According to Walter Football, based on where the Packers have drafted the last 3 years (27 or later) there is a negligible value difference between the 27th pick and the 33rd pick (the first pick in the 2nd round). So while they’ve been addressing defense in the 1st round, it’s consistently fringe players who likely should be drafted in the 2nd round, based on where their pick is and their needs. Expecting every single one of them to be a hit is unrealistic. The funny part is, the Packers, despite consistently drafting later than everyone, are in the middle of the pack for PFF ratings of their first round picks, ranking 19th in average PFF rating. Considering where the are drafting and who is at the helm, that’s pretty respectable. Looking at the chart above, only 2 teams have drafted better, on average, picking later than 20. So while there will be some to say “but the Patriots…” let’s not forget that they have fewer 1st round picks than most because of trading out and certain…legal issues, making their success more amplified in the data.
Packers 1st Round Return on Investment
Looking at the ten 1st round picks the Packers have had since 2007, only 2 jump off the page as clear whiffs (Sherrod & Harrell). The jury is still out on Randall, and seeing as he still has 2 years remaining on his rookie deal, I’m not ready accept his rating as poor just yet. Jones is the only other performer that stands out. Seeing as the 2013 draft was a quagmire, I can’t really blame the Packers for missing here. According to PFF, the average rating of 1st round picks has been a 2.72. Even granting that those 4 picks were complete misses, the Packers still have had a 60% hit rate of average starter-or better success rate in the 1st round, and going 3 of 5 in the last five years. In this, we are also GROSSLY undervaluing the contributions of Bryan Bulaga as merely an ‘average’ right tackle. While Perry needs to build off his success and Clark needs to show consistency, it’s hard to say that the Packers whiffed when they acquired players at positions of need that are not only serviceable, but add value to your team.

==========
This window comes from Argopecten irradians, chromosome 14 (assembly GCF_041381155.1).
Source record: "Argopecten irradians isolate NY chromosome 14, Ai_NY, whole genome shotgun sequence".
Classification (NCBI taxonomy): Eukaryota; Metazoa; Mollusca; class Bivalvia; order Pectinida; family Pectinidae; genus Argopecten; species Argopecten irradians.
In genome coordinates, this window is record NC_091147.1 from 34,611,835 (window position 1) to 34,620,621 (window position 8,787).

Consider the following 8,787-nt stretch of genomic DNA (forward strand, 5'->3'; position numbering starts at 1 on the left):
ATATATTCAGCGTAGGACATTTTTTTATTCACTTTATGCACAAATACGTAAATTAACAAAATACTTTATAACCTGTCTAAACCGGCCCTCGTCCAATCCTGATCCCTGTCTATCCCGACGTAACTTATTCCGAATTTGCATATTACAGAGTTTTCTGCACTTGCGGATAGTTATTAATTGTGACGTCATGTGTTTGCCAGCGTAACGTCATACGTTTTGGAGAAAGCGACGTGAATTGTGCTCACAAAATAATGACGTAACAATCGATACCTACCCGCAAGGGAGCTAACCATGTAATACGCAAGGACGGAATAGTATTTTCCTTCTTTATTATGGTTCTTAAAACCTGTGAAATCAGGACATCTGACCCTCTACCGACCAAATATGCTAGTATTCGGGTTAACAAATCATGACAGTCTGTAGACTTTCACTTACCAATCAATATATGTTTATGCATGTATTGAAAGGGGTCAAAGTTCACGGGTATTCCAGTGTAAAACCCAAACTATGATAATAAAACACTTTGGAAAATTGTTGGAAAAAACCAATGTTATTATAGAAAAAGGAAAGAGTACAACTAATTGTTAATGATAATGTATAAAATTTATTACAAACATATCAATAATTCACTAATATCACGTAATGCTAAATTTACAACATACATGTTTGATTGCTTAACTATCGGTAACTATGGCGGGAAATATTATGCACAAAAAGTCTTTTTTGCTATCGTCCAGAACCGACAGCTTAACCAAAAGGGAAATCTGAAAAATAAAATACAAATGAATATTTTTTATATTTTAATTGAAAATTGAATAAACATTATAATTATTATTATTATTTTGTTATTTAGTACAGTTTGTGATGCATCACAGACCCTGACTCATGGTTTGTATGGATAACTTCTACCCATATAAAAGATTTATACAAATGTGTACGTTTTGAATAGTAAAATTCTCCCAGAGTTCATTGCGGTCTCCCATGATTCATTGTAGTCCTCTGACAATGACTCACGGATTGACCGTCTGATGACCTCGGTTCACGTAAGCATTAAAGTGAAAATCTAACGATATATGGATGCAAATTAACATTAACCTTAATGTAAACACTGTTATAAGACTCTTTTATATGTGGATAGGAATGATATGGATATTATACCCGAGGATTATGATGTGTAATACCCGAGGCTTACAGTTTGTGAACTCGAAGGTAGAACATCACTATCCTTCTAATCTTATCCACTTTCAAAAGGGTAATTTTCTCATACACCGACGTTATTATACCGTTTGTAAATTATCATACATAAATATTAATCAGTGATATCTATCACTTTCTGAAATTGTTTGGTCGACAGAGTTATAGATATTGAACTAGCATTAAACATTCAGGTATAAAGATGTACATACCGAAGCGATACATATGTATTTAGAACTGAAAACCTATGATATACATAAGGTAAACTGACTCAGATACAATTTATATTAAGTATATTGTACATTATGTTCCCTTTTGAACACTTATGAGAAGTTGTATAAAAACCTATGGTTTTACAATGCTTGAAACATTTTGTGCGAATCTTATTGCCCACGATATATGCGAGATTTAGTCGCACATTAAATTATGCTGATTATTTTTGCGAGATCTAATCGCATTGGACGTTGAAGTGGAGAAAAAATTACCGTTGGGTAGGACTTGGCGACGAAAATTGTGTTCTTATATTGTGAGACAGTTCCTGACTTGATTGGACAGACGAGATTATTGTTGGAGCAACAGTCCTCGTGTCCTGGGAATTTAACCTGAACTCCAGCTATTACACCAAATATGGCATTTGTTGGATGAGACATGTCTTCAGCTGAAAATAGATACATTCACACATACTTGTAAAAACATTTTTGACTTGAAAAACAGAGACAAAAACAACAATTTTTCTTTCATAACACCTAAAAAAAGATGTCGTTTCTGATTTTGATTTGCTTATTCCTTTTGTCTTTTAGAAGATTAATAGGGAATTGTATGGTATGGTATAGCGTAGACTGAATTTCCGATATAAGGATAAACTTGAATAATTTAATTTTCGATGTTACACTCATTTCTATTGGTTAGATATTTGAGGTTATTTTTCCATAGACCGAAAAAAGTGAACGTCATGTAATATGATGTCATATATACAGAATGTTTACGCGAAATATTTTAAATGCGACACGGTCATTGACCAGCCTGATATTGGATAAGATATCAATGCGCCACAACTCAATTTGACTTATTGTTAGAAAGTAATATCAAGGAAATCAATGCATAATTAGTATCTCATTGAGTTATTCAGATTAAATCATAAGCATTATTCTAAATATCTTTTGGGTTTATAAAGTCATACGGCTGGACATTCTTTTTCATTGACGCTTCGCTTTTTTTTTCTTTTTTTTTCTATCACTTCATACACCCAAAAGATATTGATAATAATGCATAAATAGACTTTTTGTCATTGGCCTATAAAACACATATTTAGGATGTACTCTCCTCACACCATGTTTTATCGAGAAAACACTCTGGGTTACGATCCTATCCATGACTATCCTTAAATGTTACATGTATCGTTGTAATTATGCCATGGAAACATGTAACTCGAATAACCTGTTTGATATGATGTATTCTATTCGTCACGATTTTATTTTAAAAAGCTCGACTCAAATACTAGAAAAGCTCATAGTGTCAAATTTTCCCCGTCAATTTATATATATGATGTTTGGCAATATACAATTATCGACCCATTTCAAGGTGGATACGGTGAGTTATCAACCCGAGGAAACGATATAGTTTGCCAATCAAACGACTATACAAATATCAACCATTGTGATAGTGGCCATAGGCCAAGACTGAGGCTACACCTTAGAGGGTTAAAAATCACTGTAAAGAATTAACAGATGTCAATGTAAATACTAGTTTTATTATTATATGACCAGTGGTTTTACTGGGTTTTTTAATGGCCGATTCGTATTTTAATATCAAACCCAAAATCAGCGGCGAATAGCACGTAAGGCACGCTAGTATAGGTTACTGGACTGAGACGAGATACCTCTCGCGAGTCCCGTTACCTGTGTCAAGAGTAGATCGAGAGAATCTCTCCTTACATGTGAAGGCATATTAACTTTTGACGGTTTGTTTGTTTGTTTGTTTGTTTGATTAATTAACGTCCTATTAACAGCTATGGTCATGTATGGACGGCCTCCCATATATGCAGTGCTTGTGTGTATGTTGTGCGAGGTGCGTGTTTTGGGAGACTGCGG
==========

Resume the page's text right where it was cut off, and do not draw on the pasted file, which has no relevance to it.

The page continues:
Since 2007, the number of below-average or worse players in the first round has been anywhere from 9 to 18. The fact that the Packers have only had a few speed bumps in the crap-shoot that is the draft is remarkable. So, while the Packers haven’t nabbed world beating talent, they have had a fine return on their first round investments.
Green Bay does not need a top 5 defense to win a Super Bowl. Hell, they don’t even need a top 10 defense to win it all. They need a defense that isn’t a liability and gives the ball back to its super human quarterback. That being said, bounce back campaigns by Rollins and Randall, progress from guys like Clark and Martinez, and another solid draft will bring this team close enough to the ultimate prize. On Thursday, just sit back, maybe grab a drink and just let the draft board fall. The Packers aren’t far off. One player could not only move the needle, but entirely alter the trajectory of this current team’s legacy.